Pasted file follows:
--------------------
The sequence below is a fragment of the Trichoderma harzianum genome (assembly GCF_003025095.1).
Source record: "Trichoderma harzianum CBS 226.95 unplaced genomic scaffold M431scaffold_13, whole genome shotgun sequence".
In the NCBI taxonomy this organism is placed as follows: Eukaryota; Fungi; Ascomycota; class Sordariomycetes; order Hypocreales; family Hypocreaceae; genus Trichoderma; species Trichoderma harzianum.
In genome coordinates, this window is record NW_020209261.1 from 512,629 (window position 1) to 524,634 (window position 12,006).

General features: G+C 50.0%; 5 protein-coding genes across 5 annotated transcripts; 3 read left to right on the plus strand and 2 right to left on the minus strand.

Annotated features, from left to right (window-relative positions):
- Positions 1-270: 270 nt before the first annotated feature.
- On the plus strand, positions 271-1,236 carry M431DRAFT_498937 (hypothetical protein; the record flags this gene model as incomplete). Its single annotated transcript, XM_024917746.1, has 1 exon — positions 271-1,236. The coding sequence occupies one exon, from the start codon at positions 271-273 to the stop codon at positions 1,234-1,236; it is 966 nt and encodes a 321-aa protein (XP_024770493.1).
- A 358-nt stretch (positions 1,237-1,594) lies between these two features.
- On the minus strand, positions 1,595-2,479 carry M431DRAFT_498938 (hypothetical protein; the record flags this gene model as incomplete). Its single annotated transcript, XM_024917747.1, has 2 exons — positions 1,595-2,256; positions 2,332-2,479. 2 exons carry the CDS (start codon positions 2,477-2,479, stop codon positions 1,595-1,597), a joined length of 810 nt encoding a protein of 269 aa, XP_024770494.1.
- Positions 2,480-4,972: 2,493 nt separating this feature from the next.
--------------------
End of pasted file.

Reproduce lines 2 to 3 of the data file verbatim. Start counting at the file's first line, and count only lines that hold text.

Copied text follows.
Source record: "Trichoderma harzianum CBS 226.95 unplaced genomic scaffold M431scaffold_13, whole genome shotgun sequence".
In the NCBI taxonomy this organism is placed as follows: Eukaryota; Fungi; Ascomycota; class Sordariomycetes; order Hypocreales; family Hypocreaceae; genus Trichoderma; species Trichoderma harzianum.